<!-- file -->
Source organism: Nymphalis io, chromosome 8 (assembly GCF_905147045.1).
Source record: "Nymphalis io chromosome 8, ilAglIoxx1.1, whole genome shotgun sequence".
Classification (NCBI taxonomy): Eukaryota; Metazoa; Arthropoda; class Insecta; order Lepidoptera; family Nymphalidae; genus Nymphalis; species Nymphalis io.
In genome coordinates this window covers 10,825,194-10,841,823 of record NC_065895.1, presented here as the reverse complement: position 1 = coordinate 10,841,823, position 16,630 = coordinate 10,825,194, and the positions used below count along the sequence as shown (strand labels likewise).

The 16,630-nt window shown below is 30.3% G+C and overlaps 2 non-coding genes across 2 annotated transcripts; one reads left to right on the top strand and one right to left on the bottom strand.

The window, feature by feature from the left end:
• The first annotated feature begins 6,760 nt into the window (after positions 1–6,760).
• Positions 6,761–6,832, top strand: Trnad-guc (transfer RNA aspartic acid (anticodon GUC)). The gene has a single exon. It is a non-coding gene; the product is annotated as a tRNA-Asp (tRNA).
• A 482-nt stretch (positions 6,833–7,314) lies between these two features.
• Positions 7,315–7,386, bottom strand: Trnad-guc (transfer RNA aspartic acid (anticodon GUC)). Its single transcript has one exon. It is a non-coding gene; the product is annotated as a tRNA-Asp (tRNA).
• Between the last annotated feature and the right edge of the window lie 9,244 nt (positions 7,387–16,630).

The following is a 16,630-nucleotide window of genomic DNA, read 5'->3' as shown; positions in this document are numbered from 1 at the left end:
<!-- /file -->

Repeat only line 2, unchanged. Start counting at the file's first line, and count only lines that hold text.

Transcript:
Source record: "Nymphalis io chromosome 8, ilAglIoxx1.1, whole genome shotgun sequence".